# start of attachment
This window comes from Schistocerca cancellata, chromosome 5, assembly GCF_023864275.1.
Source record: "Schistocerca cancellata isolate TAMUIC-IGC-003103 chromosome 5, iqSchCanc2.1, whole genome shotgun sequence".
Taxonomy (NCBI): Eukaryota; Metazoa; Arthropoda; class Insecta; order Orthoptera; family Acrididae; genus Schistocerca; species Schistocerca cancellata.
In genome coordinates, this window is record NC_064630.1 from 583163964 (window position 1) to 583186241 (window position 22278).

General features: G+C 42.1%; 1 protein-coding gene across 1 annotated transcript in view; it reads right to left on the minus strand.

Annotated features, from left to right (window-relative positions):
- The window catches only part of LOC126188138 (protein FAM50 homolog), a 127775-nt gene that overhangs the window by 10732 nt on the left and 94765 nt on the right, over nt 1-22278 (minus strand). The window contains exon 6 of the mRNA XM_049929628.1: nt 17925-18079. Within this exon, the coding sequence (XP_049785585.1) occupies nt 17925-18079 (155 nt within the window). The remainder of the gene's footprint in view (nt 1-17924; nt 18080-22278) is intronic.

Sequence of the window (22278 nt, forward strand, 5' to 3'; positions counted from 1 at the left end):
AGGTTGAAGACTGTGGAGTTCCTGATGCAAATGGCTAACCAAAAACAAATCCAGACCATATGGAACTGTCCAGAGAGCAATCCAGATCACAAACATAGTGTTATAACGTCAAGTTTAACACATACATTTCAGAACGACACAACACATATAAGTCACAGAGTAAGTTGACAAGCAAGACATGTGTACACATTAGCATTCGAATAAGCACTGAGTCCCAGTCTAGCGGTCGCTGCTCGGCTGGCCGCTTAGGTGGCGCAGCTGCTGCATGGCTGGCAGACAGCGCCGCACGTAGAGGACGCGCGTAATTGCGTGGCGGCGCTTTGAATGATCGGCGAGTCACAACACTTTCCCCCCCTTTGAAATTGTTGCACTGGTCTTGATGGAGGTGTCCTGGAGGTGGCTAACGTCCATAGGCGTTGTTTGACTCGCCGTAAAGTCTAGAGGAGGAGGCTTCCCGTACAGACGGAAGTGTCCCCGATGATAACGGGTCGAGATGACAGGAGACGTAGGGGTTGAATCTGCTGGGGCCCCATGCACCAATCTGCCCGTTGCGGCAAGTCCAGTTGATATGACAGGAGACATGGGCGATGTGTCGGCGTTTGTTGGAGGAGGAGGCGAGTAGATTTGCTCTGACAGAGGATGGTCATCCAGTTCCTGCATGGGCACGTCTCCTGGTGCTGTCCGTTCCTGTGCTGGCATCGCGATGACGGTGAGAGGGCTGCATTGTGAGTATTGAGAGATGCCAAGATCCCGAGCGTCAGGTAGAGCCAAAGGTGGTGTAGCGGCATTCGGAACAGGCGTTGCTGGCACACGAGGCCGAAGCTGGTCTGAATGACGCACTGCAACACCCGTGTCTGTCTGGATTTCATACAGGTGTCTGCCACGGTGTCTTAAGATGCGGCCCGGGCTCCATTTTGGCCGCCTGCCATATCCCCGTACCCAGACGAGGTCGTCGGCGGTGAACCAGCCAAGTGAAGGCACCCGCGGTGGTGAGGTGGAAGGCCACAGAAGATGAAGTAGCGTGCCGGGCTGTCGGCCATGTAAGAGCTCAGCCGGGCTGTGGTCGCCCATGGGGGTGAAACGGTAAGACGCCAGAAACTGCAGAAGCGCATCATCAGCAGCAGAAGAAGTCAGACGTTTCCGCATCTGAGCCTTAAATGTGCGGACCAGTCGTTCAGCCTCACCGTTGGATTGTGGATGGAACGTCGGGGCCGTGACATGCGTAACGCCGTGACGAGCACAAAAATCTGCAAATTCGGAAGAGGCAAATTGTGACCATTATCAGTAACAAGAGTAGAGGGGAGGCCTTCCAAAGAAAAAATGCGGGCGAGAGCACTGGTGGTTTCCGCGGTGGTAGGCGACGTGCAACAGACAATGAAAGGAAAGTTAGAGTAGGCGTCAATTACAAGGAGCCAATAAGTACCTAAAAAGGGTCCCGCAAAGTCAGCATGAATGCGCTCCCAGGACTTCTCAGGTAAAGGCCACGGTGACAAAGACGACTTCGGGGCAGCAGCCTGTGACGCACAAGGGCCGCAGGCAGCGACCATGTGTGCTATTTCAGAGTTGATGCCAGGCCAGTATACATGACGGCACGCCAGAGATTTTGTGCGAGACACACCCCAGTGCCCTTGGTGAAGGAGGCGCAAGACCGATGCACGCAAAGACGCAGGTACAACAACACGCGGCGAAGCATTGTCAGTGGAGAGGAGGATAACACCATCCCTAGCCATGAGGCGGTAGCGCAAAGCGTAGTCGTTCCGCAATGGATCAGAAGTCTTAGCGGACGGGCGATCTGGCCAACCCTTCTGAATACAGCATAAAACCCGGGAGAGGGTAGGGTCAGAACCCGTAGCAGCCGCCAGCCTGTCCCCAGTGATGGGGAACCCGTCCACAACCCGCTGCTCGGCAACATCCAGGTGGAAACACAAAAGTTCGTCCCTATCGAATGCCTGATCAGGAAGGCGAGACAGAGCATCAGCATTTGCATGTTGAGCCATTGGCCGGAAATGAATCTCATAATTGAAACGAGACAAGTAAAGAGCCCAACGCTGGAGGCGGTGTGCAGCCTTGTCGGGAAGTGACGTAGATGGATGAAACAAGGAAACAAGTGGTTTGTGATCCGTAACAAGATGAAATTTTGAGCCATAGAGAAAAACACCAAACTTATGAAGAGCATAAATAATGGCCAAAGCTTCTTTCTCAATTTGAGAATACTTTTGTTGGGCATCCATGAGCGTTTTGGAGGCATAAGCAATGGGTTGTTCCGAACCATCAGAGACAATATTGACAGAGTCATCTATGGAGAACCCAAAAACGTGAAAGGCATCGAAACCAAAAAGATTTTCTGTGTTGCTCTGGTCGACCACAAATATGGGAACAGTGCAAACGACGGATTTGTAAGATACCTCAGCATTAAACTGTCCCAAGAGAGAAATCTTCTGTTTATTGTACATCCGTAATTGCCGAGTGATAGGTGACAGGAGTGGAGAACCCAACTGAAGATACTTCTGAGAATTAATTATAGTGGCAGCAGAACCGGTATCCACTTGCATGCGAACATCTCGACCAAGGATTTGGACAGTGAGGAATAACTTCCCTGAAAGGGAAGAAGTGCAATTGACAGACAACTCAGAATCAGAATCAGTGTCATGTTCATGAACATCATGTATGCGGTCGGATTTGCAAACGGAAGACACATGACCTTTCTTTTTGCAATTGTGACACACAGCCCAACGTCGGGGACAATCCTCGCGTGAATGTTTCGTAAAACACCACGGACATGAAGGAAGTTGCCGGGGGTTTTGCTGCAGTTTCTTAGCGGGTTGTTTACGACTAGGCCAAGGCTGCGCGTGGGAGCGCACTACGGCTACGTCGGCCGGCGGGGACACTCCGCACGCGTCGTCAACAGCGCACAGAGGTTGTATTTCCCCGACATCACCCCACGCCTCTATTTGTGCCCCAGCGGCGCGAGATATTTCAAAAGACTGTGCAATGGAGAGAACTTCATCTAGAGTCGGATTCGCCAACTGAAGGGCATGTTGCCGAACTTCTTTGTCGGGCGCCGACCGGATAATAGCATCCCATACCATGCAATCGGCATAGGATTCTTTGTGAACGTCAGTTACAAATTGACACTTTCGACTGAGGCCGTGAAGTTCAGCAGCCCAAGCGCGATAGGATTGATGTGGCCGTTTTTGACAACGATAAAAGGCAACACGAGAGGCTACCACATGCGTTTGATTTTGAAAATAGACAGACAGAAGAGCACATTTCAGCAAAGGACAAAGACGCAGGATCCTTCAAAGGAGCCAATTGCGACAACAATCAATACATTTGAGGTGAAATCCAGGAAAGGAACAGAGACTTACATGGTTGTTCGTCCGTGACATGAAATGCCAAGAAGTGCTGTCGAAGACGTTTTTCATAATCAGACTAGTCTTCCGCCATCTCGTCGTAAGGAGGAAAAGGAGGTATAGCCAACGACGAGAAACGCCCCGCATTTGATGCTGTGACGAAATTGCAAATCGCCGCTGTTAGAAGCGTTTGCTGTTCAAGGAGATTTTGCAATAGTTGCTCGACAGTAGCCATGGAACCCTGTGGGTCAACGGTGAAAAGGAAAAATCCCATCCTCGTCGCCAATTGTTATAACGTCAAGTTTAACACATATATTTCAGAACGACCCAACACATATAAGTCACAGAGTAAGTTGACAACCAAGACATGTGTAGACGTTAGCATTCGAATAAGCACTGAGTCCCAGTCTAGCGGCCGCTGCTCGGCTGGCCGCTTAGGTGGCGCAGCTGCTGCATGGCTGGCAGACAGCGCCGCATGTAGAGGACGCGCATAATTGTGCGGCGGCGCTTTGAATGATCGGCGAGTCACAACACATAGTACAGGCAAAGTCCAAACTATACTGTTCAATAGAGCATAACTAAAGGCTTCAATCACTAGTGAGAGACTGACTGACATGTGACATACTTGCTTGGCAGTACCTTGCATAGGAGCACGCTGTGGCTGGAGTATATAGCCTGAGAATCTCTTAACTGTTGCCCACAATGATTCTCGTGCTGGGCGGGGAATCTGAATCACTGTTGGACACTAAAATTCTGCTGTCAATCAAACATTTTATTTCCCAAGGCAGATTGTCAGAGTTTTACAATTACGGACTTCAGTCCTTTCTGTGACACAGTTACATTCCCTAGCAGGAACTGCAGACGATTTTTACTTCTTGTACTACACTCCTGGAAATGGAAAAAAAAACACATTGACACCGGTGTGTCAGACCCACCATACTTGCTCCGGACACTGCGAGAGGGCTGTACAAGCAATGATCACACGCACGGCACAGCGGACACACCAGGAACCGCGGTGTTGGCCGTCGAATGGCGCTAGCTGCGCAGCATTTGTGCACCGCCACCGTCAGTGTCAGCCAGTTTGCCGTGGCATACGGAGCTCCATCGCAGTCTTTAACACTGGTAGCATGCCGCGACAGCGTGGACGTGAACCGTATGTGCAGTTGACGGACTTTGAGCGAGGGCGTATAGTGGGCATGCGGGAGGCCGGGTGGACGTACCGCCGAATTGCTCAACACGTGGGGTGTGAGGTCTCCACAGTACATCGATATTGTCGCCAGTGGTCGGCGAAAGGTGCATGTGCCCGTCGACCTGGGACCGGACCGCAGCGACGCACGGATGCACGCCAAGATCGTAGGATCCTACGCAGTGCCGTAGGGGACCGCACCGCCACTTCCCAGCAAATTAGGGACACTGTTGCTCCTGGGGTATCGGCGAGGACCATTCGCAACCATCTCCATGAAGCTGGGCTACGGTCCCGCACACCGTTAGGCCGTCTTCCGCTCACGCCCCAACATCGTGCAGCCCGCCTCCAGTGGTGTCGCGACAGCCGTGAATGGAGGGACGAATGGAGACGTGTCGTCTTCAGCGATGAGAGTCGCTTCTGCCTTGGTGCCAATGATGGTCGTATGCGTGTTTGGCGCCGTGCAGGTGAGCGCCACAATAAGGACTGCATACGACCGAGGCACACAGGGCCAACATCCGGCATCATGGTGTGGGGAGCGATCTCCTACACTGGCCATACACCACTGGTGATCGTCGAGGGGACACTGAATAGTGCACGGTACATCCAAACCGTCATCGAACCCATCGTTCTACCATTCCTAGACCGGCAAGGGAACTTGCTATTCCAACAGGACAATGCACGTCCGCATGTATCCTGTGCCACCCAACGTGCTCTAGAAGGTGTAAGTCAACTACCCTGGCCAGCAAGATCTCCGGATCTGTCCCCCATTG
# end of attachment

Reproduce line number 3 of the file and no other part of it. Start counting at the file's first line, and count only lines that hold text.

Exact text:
Taxonomy (NCBI): Eukaryota; Metazoa; Arthropoda; class Insecta; order Orthoptera; family Acrididae; genus Schistocerca; species Schistocerca cancellata.